BRUSSELS (Feb. 11)
The European Community is linking its economic and scientific relationships with Israel to political developments in the Middle East, particularly the continuing intifada.
The E.C. Executive Commission announced over the weekend its decision to postpone a scheduled visit to Israel in April by Abel Matutes, the commissioner in charge of Mediterranean affairs.
It is also postponing “until a better opportunity” the meeting of the E.C.-Israel committee for scientific cooperation, at which Israeli and European scientists would have discussed joint projects.
The withholding of cooperation in both economic and scientific spheres is the E.C.’s response to a recommendation by its legislative body, the Strasbourg-based Parliament of Europe, to penalize Israel for its alleged “contempt” for human rights.
The Jan. 17 vote was the first in the parliament’s 33-year history calling for punitive measures against Israel.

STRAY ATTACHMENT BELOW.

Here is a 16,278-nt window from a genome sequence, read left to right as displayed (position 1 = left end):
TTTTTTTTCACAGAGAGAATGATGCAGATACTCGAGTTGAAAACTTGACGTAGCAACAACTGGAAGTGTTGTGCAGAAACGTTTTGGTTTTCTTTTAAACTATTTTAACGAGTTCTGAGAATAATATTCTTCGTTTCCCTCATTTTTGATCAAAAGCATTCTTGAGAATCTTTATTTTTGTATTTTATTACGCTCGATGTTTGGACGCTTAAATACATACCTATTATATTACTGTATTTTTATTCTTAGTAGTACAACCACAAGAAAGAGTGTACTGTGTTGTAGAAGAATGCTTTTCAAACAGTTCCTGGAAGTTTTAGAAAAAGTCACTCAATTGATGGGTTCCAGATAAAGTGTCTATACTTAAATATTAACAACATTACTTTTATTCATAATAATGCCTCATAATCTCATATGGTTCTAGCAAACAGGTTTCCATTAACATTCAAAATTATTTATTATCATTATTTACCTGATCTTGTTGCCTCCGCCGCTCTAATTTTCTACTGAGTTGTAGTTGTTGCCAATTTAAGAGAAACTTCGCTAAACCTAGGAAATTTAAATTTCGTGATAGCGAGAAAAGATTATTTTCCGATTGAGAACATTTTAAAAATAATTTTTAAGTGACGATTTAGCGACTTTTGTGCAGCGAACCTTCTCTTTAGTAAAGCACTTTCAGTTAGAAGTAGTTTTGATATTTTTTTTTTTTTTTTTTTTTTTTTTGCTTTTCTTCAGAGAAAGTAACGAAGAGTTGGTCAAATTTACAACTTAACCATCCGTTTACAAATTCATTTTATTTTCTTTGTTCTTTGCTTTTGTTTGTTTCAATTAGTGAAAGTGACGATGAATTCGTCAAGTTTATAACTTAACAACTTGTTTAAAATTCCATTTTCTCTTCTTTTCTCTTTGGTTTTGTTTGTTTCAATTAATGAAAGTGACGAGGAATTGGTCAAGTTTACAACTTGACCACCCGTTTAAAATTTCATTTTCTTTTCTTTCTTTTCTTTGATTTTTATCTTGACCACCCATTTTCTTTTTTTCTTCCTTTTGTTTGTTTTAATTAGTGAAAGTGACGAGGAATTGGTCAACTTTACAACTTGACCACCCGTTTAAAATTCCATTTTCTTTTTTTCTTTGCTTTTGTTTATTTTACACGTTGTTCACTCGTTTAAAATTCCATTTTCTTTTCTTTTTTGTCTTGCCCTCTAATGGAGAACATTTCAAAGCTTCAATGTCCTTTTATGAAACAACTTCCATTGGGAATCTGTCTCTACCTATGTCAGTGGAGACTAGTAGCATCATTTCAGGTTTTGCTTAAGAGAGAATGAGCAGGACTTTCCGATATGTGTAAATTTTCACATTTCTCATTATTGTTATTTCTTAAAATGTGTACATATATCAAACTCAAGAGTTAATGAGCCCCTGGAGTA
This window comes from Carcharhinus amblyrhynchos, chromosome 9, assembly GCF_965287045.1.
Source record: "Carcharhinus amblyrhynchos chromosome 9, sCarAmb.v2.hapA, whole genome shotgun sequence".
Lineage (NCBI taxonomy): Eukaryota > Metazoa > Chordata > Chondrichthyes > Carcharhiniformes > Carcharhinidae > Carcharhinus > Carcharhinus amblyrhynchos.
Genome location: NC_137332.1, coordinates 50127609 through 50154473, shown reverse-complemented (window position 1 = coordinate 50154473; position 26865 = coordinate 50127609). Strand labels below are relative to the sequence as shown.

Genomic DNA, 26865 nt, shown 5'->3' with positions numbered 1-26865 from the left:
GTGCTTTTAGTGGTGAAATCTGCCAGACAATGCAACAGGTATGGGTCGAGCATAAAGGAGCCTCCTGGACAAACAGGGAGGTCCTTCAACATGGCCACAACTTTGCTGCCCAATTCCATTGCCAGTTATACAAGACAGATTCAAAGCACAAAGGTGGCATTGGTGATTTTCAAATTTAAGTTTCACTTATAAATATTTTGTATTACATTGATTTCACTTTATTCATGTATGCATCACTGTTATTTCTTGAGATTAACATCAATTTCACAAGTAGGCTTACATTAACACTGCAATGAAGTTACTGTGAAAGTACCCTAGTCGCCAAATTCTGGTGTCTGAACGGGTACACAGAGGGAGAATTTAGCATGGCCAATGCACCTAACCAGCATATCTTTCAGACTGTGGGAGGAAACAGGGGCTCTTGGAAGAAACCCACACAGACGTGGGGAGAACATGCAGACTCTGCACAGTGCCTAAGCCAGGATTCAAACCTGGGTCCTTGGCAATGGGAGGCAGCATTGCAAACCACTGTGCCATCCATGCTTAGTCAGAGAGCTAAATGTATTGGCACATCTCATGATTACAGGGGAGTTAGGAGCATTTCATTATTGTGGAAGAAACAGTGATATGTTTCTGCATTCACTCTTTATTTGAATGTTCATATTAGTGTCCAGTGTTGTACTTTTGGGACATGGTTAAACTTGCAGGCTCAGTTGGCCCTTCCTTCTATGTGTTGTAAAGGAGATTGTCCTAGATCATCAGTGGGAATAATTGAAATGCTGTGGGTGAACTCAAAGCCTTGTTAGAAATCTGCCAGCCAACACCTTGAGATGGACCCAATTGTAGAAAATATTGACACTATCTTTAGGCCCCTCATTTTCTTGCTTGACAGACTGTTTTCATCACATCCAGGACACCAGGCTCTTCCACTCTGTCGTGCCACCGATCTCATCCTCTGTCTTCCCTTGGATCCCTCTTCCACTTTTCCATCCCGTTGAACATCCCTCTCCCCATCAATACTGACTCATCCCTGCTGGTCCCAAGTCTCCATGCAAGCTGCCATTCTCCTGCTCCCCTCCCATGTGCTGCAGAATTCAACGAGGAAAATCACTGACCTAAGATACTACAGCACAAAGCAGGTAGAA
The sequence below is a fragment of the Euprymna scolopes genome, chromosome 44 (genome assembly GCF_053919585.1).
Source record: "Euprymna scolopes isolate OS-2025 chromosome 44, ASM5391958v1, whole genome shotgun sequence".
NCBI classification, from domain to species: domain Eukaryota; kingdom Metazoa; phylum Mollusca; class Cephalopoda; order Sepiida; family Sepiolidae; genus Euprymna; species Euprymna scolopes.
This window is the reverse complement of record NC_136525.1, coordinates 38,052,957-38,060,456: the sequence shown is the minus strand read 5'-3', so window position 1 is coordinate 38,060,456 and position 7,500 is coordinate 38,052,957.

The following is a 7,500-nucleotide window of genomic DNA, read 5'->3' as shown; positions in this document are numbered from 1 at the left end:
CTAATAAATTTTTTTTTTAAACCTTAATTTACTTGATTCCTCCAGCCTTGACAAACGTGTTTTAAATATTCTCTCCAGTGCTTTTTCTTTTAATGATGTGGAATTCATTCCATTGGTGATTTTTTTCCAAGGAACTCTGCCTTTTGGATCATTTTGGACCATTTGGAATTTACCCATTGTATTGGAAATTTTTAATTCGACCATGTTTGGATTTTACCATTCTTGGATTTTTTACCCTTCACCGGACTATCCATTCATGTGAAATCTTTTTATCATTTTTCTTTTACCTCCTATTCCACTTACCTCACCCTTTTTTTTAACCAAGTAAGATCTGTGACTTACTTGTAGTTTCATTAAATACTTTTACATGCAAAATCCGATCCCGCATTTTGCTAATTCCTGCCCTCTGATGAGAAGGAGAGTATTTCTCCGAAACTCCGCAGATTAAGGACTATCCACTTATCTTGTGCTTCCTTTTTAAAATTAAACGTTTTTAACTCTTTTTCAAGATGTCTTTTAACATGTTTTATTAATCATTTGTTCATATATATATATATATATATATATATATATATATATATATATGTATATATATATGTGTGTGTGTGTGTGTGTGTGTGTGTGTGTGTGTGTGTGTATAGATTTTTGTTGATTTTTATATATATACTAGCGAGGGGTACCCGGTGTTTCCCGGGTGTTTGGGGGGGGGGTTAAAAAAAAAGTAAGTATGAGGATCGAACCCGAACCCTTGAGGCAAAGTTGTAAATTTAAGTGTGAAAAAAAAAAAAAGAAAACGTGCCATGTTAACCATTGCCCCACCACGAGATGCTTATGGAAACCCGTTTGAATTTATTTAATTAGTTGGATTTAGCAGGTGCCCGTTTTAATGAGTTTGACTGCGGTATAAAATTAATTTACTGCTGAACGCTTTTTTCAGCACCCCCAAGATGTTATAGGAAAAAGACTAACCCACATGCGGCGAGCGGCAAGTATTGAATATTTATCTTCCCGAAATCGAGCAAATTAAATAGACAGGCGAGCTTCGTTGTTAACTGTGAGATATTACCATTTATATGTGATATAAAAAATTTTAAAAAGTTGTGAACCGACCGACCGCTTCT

Israeli behavior toward Palestinians in the West Bank and Gaza Strip was cited, specifically the closure of Palestinian universities and other schools in the West Bank since the intifada started in 1987.
The 12 E.C. nations were urged to protest by freezing funds allocated for scientific cooperation with Israel, notably energy and biotechnology research.
Last month, the E.C. Commission postponed a memorandum for energy cooperation with Israel, which was to have been signed during the visit of Israel’s minister of energy and infrastructure, Moshe Shahal.
Until those developments, scientific cooperation between Israel and the E.C. was proceeding “very positively,” Israeli sources said.
Despite the tough collective measures, however, individual E.C. member states, notably France, Belgium, Spain and Portugal, continue to advance scientific cooperation with Israel bilaterally, E.C. sources said.
According to those sources, any advance in the current peace diplomacy involving Israel, Egypt and the United States would cause the E.C. as a whole to soften its policy toward Israel.